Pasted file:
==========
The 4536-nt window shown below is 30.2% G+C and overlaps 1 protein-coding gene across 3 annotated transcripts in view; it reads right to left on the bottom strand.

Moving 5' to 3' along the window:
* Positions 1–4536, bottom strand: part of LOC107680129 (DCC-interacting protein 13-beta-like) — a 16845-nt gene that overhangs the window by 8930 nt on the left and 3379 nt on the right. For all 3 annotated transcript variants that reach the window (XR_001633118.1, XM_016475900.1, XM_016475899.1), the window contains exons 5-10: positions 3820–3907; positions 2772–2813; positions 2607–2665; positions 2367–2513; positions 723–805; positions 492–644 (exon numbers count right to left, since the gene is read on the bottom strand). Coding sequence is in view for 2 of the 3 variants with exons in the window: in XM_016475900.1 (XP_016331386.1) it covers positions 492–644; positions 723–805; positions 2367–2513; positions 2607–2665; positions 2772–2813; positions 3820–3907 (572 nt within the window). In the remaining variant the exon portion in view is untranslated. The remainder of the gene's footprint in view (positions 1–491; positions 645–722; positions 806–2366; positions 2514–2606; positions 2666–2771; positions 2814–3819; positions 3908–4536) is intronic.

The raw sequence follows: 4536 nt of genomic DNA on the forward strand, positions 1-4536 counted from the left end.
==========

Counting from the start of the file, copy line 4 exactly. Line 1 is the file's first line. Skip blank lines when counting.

The raw sequence follows: 4536 nt of genomic DNA on the forward strand, positions 1-4536 counted from the left end.